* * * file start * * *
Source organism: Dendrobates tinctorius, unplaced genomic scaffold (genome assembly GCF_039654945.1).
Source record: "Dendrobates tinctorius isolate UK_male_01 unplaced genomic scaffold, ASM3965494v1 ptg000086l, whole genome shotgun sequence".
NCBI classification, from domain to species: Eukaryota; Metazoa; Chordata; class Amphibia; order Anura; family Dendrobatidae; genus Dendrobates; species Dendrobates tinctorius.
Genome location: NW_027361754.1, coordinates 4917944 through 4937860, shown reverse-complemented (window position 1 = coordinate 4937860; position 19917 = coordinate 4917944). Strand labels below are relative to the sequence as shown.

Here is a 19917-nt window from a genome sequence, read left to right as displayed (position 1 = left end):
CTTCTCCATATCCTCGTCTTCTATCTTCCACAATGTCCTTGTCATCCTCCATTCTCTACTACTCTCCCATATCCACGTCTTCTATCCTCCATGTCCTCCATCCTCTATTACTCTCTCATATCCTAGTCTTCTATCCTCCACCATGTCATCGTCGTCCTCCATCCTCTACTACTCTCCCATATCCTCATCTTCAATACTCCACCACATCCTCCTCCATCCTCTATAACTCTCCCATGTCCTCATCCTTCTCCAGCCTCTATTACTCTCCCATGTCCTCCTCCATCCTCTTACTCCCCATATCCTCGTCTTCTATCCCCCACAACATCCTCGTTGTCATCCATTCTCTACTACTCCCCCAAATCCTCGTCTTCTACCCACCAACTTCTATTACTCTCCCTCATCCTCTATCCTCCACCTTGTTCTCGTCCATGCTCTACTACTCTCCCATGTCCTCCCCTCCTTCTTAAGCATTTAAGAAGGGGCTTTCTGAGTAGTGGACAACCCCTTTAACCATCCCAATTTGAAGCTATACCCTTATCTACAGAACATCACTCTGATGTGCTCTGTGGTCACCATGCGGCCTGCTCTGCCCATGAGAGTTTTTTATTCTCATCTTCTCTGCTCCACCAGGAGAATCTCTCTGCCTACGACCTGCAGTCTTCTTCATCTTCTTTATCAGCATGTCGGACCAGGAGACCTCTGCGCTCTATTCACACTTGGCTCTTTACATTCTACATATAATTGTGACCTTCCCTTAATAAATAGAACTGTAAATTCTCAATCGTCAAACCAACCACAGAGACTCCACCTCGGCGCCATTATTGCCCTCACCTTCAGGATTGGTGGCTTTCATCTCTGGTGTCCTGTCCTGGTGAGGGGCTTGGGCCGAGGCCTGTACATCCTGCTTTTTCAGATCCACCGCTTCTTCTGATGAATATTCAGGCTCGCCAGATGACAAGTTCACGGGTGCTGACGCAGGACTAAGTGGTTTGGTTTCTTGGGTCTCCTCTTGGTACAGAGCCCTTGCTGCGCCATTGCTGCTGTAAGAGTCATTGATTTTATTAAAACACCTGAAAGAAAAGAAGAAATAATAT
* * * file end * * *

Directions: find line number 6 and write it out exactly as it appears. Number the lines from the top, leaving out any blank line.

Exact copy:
CTTCTCCATATCCTCGTCTTCTATCTTCCACAATGTCCTTGTCATCCTCCATTCTCTACTACTCTCCCATATCCACGTCTTCTATCCTCCATGTCCTCCATCCTCTATTACTCTCTCATATCCTAGTCTTCTATCCTCCACCATGTCATCGTCGTCCTCCATCCTCTACTACTCTCCCATATCCTCATCTTCAATACTCCACCACATCCTCCTCCATCCTCTATAACTCTCCCATGTCCTCATCCTTCTCCAGCCTCTATTACTCTCCCATGTCCTCCTCCATCCTCTTACTCCCCATATCCTCGTCTTCTATCCCCCACAACATCCTCGTTGTCATCCATTCTCTACTACTCCCCCAAATCCTCGTCTTCTACCCACCAACTTCTATTACTCTCCCTCATCCTCTATCCTCCACCTTGTTCTCGTCCATGCTCTACTACTCTCCCATGTCCTCCCCTCCTTCTTAAGCATTTAAGAAGGGGCTTTCTGAGTAGTGGACAACCCCTTTAACCATCCCAATTTGAAGCTATACCCTTATCTACAGAACATCACTCTGATGTGCTCTGTGGTCACCATGCGGCCTGCTCTGCCCATGAGAGTTTTTTATTCTCATCTTCTCTGCTCCACCAGGAGAATCTCTCTGCCTACGACCTGCAGTCTTCTTCATCTTCTTTATCAGCATGTCGGACCAGGAGACCTCTGCGCTCTATTCACACTTGGCTCTTTACATTCTACATATAATTGTGACCTTCCCTTAATAAATAGAACTGTAAATTCTCAATCGTCAAACCAACCACAGAGACTCCACCTCGGCGCCATTATTGCCCTCACCTTCAGGATTGGTGGCTTTCATCTCTGGTGTCCTGTCCTGGTGAGGGGCTTGGGCCGAGGCCTGTACATCCTGCTTTTTCAGATCCACCGCTTCTTCTGATGAATATTCAGGCTCGCCAGATGACAAGTTCACGGGTGCTGACGCAGGACTAAGTGGTTTGGTTTCTTGGGTCTCCTCTTGGTACAGAGCCCTTGCTGCGCCATTGCTGCTGTAAGAGTCATTGATTTTATTAAAACACCTGAAAGAAAAGAAGAAATAATAT